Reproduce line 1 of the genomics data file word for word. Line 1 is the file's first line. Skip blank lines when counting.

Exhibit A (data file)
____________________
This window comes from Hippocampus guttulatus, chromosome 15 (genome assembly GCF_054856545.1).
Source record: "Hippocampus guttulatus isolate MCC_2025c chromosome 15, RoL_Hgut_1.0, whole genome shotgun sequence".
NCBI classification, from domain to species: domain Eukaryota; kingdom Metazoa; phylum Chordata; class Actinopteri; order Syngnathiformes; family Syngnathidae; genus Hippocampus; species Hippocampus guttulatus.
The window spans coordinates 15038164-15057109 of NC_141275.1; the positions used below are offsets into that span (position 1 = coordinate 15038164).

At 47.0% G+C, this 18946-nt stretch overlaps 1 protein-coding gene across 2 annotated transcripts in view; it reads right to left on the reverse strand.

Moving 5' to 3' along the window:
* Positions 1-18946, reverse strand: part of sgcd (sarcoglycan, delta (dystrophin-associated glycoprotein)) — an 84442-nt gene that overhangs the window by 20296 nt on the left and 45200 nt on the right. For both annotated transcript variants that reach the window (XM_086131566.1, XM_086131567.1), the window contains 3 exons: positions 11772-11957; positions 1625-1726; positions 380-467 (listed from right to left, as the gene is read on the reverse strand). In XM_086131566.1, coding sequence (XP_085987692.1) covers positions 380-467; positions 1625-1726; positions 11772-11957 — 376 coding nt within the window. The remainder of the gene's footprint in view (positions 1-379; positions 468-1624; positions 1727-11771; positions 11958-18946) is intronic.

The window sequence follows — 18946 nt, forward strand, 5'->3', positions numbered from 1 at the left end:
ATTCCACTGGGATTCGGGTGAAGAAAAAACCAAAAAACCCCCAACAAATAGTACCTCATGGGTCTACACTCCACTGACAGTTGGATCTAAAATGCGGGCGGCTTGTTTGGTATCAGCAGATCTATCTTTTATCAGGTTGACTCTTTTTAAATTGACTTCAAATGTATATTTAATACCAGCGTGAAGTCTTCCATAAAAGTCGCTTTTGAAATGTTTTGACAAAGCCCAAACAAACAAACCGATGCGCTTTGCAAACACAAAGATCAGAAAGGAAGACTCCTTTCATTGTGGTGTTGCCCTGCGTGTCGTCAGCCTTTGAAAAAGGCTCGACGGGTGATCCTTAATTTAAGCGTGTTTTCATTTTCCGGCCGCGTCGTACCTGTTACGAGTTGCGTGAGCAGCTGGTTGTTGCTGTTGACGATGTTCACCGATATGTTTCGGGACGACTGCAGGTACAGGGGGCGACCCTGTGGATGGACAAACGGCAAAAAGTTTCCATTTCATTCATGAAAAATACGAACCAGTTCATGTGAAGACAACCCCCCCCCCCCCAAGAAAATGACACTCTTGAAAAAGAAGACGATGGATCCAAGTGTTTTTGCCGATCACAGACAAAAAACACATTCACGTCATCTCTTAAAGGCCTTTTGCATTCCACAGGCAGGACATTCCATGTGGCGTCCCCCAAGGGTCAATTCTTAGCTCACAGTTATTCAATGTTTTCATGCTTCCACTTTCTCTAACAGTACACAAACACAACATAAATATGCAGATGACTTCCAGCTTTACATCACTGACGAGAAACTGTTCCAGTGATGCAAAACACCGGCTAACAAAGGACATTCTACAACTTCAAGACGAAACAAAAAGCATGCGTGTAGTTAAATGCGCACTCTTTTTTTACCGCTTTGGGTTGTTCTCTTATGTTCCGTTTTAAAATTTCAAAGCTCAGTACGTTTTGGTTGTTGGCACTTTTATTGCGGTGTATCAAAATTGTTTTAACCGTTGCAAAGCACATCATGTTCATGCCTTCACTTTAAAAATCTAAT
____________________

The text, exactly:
This window comes from Hippocampus guttulatus, chromosome 15 (genome assembly GCF_054856545.1).